I have been meaning to post, and then I do not post. Such is the way of things.
Here is an entry about vampires.Reading:
I am leisurely rereading Anne Rice's Blood & Gold
, a.k.a. the Marius novel. I hadn't revisited it since my sister first bought it for me in 2001 because it was so disappointing and dull. Thus it's been a pleasant surprise to find that it's not as terrible as recalled. I mean, it's not good
, but there have been a few engaging passages and enjoyable character/relationship moments, and many things I hadn't remembered about Marius' history. Down to silly stuff like how he takes a nice hot sexy bath in the beginning with Thorne the Viking vampire.
Maybe it was Pandora
that I really hated. Though I still rolled my eyes at the Botticelli worship and skipped
Eudoxia's history, etc., and Marius' excuse for not going after Armand following the Santino disaster still rung hollow. If we start listing flaws, we will be here for a while. I continue to believe that stories involving Marius, and Armand, and probably others, are best told in third rather than first person.Writing:
Concurrent with the above, have been playing around in an old Mary Sue storyline where the girl who had been together with but then dumped by Marius gets turned into a vampire after a complicated (and, on reflection ~15 years later, not entirely logical) bring-her-close-to-death-so-Marius-has-
to-decide-right-now plot set up by Armand.
That all was written already; this week I've been jotting down the scene where she takes her revenge on the humans Armand hired to hurt her. So she moves from being a victim to making them her first victims. It's been enjoyable to explore what the changes in her personality might be post-transformation.
Just as it's been enjoyable to contemplate how the story has evolved each time I've come back to it over the years. This feels like a more grown-up segment than the breakup fight I wrote when I was 20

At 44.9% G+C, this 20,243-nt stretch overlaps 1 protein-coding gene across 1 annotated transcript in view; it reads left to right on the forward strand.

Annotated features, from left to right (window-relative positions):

(friends-locked, sorry), which felt like a more grown-up segment than the puppy love I wrote at 15. These Word documents are like an archaeological dig of my psyche, or like a diary in the form of melodrama.
The writing is coming out flat, though, as so much of my fiction has for the last couple of years. Something to do with not connecting to or conveying emotions, I suspect. I'm trying not to dwell on it, but rather to let the words come while they want to. Rewriting to change the POV from Marius to Mary Sue might do the trick, so we hear more of what's going on in her head instead of watching her.
Rereading this book has also made me realize I may have been better at capturing Marius' personality back in high school and college than I gave myself credit for. Which is nice.Thinking:
About how much the Vampire Chronicles may have influenced my feelings about polyamory and bisexuality, in addition to its more obvious role in my introduction to male homosexuality. So much of the VC narrative concerns men loving men, of course. But also men loving both men and women. Sometimes at the same time.
Because I read the books starting in my early teens, I'm not sure whether they shaped my preferences and showed me what was possible or whether I fell for them so hard because they articulated and affirmed how I felt or would have felt anyway. (I suspect it's the latter, in part because the books' obsession with Christian theology and sin and souls and damnation didn't rub off on me at all.) About how there can be such easy, deep, emotional and physical affection regardless of gender, and how vampires--a.k.a. individuals traditionally not considered in the mainstream--a.k.a. regular people--can love more than one person simultaneously. Without causing drama. Nor conflating bisexuality with promiscuity. A few exchanges in Blood & Gold brought the thought to light today, when Marius was telling Bianca about Pandora:( Excerpt )
It's all obvious and ordinary and wonderful to me now, especially after so many years in fandom where queer identities are the norm rather than the exception, but the awareness and the embrace of what I didn't see around me in real life growing up must have started somewhere, probably not entirely from within my head, definitely before college, and I wonder if this series wasn't a significant contributor.